Iraq President Threatens to Resign, Protesters Reject Iran-Backed PM Candidate

Salih would quit rather than nominate him

Since the resignation of PM Adil Abdul-Mahdi, Iraq has been struggling with trying to come up with a replacement. This is particularly difficult both because new elections loom, demanded by protesters, and because there is no consensus alternative for a premier that is acceptable to both the protest movement and the international powers that traditionally dictate the leadership.

The Iran backed Binaa bloc in parliament is pushing Governor Assad al-Eidani as their candidate of choice, and sent his nomination to President Barham Salih. The protesters were already loudly rejecting Eidani at this point, considering anyone acceptable to Iran as necessarily too close to Iran to have the post. Salih responded by refusing to accept the nomination.

The problem is Iraq’s constitution doesn’t allow the president to reject the largest parliament bloc’s candidate. Salih acknowledged that, but said he’d rather resign than nominate Eidani, meaning if they push the matter, they risk ending up with an interim PM the protesters hate, and losing the president in the process.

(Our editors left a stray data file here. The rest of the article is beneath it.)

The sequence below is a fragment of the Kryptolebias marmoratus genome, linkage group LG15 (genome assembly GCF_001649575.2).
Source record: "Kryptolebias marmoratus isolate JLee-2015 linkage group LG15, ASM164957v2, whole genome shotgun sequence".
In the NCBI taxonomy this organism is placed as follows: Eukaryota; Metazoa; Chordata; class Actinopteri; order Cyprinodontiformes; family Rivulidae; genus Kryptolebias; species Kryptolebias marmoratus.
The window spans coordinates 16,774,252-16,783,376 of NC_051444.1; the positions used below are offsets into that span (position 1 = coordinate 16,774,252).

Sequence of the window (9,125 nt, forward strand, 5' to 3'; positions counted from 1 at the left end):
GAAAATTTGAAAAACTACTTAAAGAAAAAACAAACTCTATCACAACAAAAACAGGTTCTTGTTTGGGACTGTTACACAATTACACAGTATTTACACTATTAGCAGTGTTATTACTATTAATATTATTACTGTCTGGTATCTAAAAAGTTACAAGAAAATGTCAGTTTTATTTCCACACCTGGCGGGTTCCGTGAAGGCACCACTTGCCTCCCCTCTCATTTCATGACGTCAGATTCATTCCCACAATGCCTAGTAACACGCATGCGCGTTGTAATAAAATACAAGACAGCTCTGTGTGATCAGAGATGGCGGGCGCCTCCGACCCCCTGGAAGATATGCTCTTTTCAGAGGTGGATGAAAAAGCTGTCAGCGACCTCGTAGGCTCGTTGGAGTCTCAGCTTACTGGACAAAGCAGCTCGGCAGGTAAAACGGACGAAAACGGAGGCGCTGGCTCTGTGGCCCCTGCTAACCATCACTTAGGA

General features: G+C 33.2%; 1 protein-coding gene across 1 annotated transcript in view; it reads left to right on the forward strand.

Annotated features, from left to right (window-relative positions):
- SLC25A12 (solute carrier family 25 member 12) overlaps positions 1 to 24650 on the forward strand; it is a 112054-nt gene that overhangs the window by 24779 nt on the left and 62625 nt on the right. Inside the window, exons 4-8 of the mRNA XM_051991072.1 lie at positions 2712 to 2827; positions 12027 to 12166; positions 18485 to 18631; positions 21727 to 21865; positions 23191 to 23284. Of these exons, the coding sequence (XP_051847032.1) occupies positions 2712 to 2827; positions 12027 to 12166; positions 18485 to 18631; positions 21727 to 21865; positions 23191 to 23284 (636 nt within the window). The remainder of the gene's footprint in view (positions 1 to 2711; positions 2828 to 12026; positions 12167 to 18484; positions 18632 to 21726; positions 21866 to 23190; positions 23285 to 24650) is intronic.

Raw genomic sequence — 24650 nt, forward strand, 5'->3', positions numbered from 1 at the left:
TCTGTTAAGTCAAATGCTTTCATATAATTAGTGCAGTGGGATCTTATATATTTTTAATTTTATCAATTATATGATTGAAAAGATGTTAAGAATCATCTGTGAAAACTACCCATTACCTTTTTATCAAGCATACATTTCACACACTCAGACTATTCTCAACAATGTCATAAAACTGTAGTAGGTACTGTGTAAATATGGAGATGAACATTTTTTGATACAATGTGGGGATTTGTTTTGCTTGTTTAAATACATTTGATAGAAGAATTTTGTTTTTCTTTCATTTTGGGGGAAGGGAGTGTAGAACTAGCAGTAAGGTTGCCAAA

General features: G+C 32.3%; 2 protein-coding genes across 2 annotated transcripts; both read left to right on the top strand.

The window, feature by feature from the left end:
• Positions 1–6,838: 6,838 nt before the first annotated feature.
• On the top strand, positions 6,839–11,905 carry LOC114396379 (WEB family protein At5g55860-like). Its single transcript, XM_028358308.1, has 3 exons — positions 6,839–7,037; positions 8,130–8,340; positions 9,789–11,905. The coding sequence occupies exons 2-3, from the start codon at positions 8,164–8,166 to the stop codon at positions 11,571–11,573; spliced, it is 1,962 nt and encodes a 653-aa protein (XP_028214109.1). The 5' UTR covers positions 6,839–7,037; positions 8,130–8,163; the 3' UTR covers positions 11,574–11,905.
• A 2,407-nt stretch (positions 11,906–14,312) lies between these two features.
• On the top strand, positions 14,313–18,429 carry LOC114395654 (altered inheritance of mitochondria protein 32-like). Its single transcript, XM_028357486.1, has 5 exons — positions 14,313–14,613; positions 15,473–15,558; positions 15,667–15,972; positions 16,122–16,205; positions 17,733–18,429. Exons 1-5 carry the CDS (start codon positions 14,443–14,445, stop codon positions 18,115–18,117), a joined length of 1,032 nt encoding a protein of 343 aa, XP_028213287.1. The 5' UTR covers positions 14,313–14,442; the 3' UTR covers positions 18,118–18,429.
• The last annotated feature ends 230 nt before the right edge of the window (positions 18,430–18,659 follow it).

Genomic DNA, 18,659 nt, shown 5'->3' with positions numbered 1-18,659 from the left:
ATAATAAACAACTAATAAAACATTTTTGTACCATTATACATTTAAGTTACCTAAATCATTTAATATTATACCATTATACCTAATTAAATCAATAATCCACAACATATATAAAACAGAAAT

The US is also said to oppose Eidani, and is pushing Salih to reject the proposal. Generally the US would have a preferred candidate as well, though from the protesters’ perspective it’s the same problem, a PM who is dominated by foreign interests.

With hope of major electoral reform before the next vote, many simply don’t want the job at all, since it’s going to be a very temporary, thankless job, and anyone enough of an outsider for the protesters would be unacceptable to the MPs.

Author: Jason Ditz

Jason Ditz is Senior Editor for He has 20 years of experience in foreign policy research and his work has appeared in The American Conservative, Responsible Statecraft, Forbes, Toronto Star, Minneapolis Star-Tribune, Providence Journal, Washington Times, and the Detroit Free Press.